INTRODUCTION: The microgrinding technique is used to study cochlear implant electrode positioning and cochlear trauma. It may be argued that this technique might cause damage to inner cochlear structures even without a cochlear implant insertion and thus it should not be recommended. Most papers do not explain how microgrinding is performed, referring to older papers for its description. Properly describing the technique and re-evaluating its safety may reassure researchers of their findings when studying trauma after cochlear implant insertion...
March 2017: Cochlear Implants International
https://www.readbyqxmd.com/read/28005808/spontaneous-epidural-pneumocephalus
#14
Serap Yucel, Hediye Pinar Gunbey, Gökhan Kutlar, Mustafa Ozdemir, Kerim Aslan, Lutfi Incesu
Spontaneous epidural pneumocephalus is a rare condition. The authors reported a 35-year-old male patient with tinnutus, dull headache, and swelling on his head. Patient had a history of head trauma and skull fracture from when he was 5 years old. Cranial computed tomography revealed increase in pneumatization of right mastoid air cells and large epidural air in temporoparietal region. Inner table of right temporal bone got thinner, causing communication of mastoid air cells with epidural space. Epidural air had septations and exerted mass effect on the right parietal lobe with minimal midline shift...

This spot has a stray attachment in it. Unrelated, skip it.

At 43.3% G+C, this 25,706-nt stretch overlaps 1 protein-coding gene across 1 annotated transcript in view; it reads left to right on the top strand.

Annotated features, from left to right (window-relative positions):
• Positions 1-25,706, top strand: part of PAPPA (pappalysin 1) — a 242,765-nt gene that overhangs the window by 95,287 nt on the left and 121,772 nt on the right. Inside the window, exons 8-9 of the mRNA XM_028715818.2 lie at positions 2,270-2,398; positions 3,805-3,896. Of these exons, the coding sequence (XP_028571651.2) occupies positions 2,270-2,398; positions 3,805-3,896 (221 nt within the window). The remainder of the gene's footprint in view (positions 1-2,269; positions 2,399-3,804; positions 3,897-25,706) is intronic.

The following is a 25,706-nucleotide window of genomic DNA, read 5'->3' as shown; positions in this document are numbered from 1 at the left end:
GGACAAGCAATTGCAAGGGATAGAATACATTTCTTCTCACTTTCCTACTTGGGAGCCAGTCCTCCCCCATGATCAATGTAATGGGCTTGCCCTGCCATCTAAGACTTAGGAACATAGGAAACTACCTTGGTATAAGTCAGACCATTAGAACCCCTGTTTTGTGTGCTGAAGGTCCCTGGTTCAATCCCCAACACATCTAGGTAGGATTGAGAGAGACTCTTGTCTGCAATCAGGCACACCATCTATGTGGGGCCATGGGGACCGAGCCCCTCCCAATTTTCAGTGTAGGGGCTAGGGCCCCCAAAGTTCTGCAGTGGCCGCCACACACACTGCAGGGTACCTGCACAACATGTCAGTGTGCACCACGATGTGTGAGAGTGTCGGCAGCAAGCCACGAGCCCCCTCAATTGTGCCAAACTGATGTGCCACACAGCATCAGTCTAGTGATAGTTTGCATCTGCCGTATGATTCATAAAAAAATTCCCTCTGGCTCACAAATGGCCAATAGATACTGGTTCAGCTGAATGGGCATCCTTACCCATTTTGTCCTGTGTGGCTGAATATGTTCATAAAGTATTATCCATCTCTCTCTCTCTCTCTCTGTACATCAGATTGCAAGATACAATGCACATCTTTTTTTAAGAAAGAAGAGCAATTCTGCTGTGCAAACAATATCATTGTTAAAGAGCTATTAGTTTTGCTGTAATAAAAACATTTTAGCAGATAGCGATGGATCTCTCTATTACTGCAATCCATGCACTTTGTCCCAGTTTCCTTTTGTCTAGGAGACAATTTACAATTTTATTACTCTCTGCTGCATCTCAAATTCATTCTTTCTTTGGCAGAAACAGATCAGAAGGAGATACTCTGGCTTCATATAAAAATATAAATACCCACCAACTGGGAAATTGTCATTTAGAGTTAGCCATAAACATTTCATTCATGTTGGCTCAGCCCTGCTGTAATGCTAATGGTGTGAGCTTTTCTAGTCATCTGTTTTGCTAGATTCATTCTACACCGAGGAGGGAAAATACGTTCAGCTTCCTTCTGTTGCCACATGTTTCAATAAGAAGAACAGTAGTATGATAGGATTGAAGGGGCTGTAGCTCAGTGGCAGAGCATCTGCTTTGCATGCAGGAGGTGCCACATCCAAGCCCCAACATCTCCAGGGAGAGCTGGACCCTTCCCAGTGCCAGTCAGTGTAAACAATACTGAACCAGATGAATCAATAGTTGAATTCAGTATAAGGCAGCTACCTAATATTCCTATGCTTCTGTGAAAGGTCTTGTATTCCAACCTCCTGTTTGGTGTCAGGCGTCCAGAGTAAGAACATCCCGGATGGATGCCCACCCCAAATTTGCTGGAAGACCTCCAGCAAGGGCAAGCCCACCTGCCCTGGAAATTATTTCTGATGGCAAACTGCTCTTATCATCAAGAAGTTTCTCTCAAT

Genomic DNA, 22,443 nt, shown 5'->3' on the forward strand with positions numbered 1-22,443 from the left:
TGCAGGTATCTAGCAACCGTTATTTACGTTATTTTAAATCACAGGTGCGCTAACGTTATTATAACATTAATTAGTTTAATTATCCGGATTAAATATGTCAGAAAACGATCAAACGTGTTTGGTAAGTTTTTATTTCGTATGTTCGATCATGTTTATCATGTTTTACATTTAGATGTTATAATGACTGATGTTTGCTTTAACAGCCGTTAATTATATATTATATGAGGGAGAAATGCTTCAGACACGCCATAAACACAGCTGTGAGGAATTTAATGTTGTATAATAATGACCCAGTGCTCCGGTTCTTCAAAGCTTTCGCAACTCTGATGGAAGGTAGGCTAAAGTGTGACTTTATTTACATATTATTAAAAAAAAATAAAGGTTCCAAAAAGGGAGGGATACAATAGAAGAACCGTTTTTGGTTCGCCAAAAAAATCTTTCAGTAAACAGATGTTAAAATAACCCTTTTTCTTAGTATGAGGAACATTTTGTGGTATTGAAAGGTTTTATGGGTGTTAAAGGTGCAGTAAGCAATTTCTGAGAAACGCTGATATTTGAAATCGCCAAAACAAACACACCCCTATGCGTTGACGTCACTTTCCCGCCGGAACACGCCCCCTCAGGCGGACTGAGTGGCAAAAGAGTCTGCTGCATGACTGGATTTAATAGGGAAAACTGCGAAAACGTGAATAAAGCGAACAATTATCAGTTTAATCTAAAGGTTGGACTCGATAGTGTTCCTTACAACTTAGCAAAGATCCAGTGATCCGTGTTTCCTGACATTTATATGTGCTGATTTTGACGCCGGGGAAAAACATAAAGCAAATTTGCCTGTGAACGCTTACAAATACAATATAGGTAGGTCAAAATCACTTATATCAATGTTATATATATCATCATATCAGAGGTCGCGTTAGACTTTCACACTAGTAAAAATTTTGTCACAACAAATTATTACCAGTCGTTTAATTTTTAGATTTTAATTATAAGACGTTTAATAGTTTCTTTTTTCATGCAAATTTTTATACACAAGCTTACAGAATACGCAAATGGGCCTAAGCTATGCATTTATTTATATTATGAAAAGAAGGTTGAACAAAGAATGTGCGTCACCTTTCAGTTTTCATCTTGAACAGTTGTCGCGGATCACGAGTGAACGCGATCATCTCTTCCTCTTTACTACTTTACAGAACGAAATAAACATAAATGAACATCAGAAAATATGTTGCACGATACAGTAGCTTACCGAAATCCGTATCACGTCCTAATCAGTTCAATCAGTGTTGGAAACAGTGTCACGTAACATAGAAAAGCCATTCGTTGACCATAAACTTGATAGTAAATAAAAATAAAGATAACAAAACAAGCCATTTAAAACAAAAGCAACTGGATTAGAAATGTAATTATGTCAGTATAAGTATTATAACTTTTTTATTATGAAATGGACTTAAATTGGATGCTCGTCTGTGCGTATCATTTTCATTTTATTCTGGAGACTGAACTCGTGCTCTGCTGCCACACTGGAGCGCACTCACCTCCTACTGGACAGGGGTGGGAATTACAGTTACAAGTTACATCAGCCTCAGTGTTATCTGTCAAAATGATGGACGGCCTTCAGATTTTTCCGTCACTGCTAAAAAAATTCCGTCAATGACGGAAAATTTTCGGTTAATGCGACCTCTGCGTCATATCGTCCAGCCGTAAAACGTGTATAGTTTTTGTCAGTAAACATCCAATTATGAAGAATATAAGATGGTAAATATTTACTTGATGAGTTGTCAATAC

November 2016: Journal of Craniofacial Surgery
https://www.readbyqxmd.com/read/27906849/carotid-artery-aneurysm-a-rare-cause-of-hemotympanum
#15
Selçuk Güneş, Zahide Mine Yazici, Hakan Selçuk, Baver Masallah Şimşek, Mustafa Çelik, Fatma Tülin Kayhan